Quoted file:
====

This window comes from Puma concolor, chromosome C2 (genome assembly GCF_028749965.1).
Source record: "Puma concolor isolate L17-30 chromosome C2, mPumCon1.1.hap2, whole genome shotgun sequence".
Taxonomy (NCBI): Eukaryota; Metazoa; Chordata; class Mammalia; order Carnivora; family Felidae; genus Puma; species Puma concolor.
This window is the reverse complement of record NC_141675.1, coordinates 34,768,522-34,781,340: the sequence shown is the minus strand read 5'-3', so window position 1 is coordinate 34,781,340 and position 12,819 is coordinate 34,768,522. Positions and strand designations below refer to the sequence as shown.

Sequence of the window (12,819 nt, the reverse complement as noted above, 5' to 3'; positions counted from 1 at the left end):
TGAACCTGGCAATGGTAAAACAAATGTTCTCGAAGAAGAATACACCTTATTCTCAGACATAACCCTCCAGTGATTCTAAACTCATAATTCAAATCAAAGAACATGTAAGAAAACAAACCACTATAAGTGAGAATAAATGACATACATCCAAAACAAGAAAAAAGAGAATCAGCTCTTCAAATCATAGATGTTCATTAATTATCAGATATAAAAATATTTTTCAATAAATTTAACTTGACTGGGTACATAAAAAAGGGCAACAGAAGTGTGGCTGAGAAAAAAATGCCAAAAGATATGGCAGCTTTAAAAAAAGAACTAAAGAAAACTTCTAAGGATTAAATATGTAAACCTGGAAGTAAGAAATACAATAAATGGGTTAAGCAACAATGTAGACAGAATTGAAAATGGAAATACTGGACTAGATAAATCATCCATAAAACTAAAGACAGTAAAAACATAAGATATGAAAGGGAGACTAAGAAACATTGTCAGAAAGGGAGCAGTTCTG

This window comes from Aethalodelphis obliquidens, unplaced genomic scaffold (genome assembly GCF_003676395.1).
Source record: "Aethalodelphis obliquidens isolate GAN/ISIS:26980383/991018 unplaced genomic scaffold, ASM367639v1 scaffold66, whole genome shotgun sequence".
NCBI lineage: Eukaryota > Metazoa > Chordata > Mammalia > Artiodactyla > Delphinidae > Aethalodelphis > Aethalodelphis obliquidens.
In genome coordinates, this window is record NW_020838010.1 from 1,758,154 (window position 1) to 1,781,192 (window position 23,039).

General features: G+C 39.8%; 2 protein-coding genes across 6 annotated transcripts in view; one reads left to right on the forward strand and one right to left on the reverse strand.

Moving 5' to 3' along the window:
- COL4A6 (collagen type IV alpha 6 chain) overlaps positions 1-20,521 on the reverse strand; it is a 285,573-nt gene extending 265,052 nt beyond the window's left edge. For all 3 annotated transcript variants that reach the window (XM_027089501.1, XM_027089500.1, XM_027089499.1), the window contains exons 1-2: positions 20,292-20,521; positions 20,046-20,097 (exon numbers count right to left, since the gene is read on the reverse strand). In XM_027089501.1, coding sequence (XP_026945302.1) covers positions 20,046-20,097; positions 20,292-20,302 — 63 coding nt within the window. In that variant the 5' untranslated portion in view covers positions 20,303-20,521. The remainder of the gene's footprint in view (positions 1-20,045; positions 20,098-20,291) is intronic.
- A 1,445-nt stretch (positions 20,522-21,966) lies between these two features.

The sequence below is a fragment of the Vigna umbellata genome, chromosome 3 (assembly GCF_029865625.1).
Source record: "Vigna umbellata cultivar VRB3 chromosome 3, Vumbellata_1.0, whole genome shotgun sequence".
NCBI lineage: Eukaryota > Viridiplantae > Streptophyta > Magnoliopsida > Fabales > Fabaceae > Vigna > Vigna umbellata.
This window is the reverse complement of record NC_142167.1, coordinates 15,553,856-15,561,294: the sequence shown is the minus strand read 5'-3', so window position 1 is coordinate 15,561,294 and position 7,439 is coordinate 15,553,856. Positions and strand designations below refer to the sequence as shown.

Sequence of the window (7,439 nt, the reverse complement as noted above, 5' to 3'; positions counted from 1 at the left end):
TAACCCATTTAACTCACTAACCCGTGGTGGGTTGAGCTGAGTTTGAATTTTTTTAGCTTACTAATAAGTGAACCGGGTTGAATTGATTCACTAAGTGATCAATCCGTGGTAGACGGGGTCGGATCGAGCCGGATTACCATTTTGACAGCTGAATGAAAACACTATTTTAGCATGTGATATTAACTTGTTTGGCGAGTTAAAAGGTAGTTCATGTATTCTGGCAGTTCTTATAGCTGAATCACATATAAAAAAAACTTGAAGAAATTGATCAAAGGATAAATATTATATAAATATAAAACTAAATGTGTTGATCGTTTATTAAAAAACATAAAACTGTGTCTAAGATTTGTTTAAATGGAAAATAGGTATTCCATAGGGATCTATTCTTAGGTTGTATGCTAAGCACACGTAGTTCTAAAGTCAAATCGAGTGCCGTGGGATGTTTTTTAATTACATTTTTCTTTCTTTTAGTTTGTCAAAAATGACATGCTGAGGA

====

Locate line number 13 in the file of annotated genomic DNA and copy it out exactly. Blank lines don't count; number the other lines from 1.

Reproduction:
- COL4A6 (collagen type IV alpha 6 chain) overlaps positions 1-20,521 on the reverse strand; it is a 285,573-nt gene extending 265,052 nt beyond the window's left edge. For all 3 annotated transcript variants that reach the window (XM_027089501.1, XM_027089500.1, XM_027089499.1), the window contains exons 1-2: positions 20,292-20,521; positions 20,046-20,097 (exon numbers count right to left, since the gene is read on the reverse strand). In XM_027089501.1, coding sequence (XP_026945302.1) covers positions 20,046-20,097; positions 20,292-20,302 — 63 coding nt within the window. In that variant the 5' untranslated portion in view covers positions 20,303-20,521. The remainder of the gene's footprint in view (positions 1-20,045; positions 20,098-20,291) is intronic.